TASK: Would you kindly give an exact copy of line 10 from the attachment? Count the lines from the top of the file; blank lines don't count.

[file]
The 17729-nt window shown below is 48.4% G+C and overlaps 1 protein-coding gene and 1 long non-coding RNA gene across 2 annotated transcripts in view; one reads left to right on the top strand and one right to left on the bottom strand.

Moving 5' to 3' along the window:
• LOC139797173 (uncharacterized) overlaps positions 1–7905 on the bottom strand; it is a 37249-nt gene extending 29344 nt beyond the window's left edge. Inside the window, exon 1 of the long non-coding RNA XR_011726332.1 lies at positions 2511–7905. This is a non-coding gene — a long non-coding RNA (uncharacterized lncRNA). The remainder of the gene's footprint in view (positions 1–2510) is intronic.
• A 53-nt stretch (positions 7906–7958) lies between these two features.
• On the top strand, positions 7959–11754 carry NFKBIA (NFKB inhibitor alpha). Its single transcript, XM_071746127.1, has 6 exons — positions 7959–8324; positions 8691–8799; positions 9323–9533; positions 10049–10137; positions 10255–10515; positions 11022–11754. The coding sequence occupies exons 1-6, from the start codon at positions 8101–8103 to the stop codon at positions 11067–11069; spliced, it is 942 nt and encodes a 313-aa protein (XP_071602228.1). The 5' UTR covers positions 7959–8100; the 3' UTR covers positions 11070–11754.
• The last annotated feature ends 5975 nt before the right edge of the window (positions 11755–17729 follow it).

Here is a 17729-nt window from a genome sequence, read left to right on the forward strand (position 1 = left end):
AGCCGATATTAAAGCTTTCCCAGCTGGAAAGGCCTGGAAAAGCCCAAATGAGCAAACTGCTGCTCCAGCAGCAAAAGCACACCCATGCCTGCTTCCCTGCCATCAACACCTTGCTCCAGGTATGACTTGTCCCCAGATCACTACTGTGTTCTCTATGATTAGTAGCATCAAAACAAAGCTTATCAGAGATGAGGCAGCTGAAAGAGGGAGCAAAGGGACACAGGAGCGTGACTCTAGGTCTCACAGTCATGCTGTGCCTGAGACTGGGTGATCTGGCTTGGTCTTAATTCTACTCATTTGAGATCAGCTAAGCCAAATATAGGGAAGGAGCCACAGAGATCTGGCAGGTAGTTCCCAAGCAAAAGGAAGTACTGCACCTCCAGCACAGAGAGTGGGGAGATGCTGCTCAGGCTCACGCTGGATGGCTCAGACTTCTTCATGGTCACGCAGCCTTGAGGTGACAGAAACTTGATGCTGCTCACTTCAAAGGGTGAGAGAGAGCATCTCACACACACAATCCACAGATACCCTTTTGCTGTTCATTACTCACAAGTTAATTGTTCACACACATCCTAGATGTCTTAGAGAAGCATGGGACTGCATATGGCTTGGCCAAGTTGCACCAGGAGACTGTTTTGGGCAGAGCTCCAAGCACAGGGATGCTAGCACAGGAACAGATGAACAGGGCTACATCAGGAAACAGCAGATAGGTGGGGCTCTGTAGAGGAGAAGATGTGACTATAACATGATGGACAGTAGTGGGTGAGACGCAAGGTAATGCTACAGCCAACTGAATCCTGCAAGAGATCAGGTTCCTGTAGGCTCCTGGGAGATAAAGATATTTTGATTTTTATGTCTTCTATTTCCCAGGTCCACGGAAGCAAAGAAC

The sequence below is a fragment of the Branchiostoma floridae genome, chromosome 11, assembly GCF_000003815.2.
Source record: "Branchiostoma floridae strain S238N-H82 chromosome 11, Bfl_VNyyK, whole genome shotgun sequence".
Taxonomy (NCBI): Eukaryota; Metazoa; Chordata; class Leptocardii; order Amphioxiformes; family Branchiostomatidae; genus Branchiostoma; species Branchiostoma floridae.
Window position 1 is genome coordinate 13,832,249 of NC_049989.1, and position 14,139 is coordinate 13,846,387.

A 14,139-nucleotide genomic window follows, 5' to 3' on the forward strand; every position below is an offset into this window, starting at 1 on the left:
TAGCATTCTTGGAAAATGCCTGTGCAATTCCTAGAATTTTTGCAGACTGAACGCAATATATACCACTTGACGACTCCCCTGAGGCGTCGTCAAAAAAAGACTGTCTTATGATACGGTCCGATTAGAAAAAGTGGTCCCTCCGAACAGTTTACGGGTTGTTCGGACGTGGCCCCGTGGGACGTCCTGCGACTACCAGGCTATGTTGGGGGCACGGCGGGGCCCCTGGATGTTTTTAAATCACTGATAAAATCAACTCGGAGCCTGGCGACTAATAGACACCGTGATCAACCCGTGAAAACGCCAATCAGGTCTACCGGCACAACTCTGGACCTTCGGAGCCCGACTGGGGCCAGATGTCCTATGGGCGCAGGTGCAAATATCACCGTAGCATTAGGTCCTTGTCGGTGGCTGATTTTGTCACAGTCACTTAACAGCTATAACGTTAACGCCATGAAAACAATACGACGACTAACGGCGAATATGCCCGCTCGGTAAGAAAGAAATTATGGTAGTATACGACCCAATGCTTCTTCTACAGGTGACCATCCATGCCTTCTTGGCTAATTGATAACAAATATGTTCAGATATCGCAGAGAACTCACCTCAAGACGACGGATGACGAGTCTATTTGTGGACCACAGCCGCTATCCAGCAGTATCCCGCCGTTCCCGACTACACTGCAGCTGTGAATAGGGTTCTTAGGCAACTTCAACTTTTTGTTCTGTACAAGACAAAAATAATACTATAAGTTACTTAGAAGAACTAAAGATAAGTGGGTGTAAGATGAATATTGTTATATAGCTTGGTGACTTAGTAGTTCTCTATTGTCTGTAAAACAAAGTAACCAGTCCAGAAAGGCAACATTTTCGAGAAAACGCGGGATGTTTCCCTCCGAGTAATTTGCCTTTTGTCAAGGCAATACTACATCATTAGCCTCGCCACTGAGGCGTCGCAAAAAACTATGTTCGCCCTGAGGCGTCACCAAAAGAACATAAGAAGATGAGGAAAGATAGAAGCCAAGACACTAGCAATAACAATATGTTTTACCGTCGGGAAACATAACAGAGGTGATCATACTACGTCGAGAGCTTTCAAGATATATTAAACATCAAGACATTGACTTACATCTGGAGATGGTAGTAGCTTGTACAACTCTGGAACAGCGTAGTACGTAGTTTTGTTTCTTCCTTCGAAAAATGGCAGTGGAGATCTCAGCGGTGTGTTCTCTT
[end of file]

Source record: "Branchiostoma floridae strain S238N-H82 chromosome 11, Bfl_VNyyK, whole genome shotgun sequence".